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Clinicopathologic characteristics and prognosis of glycogen-rich clear cell carcinoma of the breast.

  • Ma, Xiangmin1
  • Han, Yunwei
  • Fan, Yu
  • Cao, Xuchen
  • Wang, Xin
  • 1 First Department of Breast Tumor, Tianjin Medical University Cancer Institute and Hospital, Key Laboratory of Breast Cancer Prevention and Therapy, Tianjin Medical University, Ministry of Education, Tianjin, China. , (China)
Published Article
The Breast Journal
Wiley (Blackwell Publishing)
Publication Date
Jan 01, 2014
DOI: 10.1111/tbj.12231
PMID: 24400866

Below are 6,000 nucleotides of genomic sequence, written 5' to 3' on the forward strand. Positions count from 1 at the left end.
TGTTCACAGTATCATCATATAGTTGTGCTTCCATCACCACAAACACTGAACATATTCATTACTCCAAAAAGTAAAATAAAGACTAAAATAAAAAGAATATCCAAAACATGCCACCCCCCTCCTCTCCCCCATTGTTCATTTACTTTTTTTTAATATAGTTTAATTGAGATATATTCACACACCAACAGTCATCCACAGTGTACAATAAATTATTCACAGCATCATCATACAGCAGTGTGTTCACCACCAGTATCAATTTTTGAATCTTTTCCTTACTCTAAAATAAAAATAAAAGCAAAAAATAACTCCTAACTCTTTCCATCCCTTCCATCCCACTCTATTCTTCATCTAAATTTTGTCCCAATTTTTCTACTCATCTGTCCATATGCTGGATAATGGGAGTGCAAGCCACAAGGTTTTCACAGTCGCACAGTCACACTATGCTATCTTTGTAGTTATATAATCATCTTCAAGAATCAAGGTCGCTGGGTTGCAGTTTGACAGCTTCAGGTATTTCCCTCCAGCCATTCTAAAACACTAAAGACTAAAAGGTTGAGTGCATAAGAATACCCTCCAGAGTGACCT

Glycogen-rich clear cell carcinoma (GRCC) of the breast is a rare type of breast carcinoma. Knowledge about the characteristics of this type is fragmentary, and the prognosis is on debate. In this study, we aimed to summarize the clinical, pathologic, and biologic characteristics of GRCC of the breast and analyze the survival. We reviewed the cases of breast cancer in our hospital between January 1999 and December 2009 and identified 28 patients as GRCC of the breast. The routine hematoxylin-eosin staining, periodic acid-Schiff (PAS) staining, and diastase PAS staining were performed on the tumor tissues. The expression of estrogen receptor (ER), progesterone receptor (PR), and human epidermal growth factor receptor 2 (HER-2), Ki67 and P53 were evaluated by immunohistochemistry. Tumors with a HER-2 score of 2+ were confirmed by fluorescent in situ hybridization test. Each GRCC case, who had complete follow-up data, was compared with four cases of usual invasive ductal carcinomas as controls in the same database and matched with age, year of diagnosis, tumor size, nodal status, and immunophenotype. The chi-squared test and the Fisher's exact test were used to compare the characteristics of GRCC cases and controls. The univariate analysis was used to study the prognosis, and Kaplan-Meier method was used to compare the survival of two groups. The clinicopathologic and imaging features were analyzed in the GRCC cases. Tumor sizes ranged from 0.8 to 7.5 cm (mean, 3.2 cm). Thirteen cases (46.4%) had positive lymph nodes. The positivity of ER and PR was 61.5% (16 of 26). HER-2 was positive for three cases (12%). The positivity of Ki67 and P53 were 87.5% and 45.8%, respectively. Twenty-four cases were followed up from 19 to 158 months. The prognosis of GRCC of the breast was significantly related with the number of positive lymph nodes (p < 0.001), and patients with more than 10 positive lymph nodes were at high risk of recurrence or metastasis. There was no significant difference in overall survival (p = 0.547), and disease-free survival (p = 0.900) between GRCC of the breast and the usual invasive ductal carcinomas. GRCC of the breast may not have a worse survival.

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